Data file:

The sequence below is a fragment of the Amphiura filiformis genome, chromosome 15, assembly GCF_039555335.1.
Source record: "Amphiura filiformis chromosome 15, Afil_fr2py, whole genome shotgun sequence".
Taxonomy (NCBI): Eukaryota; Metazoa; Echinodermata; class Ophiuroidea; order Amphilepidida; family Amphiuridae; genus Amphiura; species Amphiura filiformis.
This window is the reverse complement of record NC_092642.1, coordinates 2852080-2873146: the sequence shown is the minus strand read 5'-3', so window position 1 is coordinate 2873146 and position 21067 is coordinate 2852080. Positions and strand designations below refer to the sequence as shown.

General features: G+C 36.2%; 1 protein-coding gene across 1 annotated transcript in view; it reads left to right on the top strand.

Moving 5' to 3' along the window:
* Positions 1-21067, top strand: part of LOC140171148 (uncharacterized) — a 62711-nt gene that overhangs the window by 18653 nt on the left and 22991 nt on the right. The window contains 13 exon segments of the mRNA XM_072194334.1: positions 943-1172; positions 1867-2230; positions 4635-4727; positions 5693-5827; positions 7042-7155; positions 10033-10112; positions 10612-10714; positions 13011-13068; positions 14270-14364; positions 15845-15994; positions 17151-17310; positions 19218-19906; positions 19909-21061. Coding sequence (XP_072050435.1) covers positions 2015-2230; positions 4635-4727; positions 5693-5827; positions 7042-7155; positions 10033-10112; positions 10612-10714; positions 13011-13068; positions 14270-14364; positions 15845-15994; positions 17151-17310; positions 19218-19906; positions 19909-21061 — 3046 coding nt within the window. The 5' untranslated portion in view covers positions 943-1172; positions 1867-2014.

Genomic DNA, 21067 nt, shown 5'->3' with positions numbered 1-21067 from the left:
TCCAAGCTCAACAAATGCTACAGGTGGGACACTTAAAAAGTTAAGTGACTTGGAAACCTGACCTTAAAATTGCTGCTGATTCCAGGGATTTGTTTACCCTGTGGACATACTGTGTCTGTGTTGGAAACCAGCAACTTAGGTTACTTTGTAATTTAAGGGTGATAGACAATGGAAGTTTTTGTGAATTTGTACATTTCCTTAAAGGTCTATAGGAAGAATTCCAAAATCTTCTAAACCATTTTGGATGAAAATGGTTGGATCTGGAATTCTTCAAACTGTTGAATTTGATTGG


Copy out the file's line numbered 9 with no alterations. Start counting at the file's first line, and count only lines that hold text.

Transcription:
TCCAAGCTCAACAAATGCTACAGGTGGGACACTTAAAAAGTTAAGTGACTTGGAAACCTGACCTTAAAATTGCTGCTGATTCCAGGGATTTGTTTACCCTGTGGACATACTGTGTCTGTGTTGGAAACCAGCAACTTAGGTTACTTTGTAATTTAAGGGTGATAGACAATGGAAGTTTTTGTGAATTTGTACATTTCCTTAAAGGTCTATAGGAAGAATTCCAAAATCTTCTAAACCATTTTGGATGAAAATGGTTGGATCTGGAATTCTTCAAACTGTTGAATTTGATTGG